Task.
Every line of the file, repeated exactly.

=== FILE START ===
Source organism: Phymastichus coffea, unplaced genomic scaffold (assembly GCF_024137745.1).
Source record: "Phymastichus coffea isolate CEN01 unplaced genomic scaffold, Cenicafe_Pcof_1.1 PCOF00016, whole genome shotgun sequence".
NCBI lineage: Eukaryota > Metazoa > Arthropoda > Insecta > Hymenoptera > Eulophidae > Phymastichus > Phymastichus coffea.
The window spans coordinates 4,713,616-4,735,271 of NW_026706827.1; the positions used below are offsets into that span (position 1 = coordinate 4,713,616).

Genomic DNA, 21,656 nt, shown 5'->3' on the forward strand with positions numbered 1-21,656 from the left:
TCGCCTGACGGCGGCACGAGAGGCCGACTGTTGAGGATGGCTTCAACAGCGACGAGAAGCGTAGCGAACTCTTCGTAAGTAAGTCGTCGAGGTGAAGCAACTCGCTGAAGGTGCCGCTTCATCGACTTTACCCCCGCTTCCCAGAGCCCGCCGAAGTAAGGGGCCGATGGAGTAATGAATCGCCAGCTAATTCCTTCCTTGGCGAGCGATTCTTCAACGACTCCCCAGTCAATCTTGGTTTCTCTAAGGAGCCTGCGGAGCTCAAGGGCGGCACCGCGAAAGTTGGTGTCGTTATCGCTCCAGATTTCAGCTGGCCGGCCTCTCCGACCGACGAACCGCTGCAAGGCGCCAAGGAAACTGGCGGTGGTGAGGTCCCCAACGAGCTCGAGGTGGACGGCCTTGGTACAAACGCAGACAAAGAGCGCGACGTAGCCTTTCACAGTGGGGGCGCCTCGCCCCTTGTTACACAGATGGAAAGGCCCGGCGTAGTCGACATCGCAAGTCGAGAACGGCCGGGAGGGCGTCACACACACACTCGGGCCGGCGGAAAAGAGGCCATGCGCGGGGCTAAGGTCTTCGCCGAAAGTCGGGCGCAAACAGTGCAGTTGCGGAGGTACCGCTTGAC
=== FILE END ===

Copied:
Source organism: Phymastichus coffea, unplaced genomic scaffold (assembly GCF_024137745.1).
Source record: "Phymastichus coffea isolate CEN01 unplaced genomic scaffold, Cenicafe_Pcof_1.1 PCOF00016, whole genome shotgun sequence".
NCBI lineage: Eukaryota > Metazoa > Arthropoda > Insecta > Hymenoptera > Eulophidae > Phymastichus > Phymastichus coffea.
The window spans coordinates 4,713,616-4,735,271 of NW_026706827.1; the positions used below are offsets into that span (position 1 = coordinate 4,713,616).

Genomic DNA, 21,656 nt, shown 5'->3' on the forward strand with positions numbered 1-21,656 from the left:
TCGCCTGACGGCGGCACGAGAGGCCGACTGTTGAGGATGGCTTCAACAGCGACGAGAAGCGTAGCGAACTCTTCGTAAGTAAGTCGTCGAGGTGAAGCAACTCGCTGAAGGTGCCGCTTCATCGACTTTACCCCCGCTTCCCAGAGCCCGCCGAAGTAAGGGGCCGATGGAGTAATGAATCGCCAGCTAATTCCTTCCTTGGCGAGCGATTCTTCAACGACTCCCCAGTCAATCTTGGTTTCTCTAAGGAGCCTGCGGAGCTCAAGGGCGGCACCGCGAAAGTTGGTGTCGTTATCGCTCCAGATTTCAGCTGGCCGGCCTCTCCGACCGACGAACCGCTGCAAGGCGCCAAGGAAACTGGCGGTGGTGAGGTCCCCAACGAGCTCGAGGTGGACGGCCTTGGTACAAACGCAGACAAAGAGCGCGACGTAGCCTTTCACAGTGGGGGCGCCTCGCCCCTTGTTACACAGATGGAAAGGCCCGGCGTAGTCGACATCGCAAGTCGAGAACGGCCGGGAGGGCGTCACACACACACTCGGGCCGGCGGAAAAGAGGCCATGCGCGGGGCTAAGGTCTTCGCCGAAAGTCGGGCGCAAACAGTGCAGTTGCGGAGGTACCGCTTGAC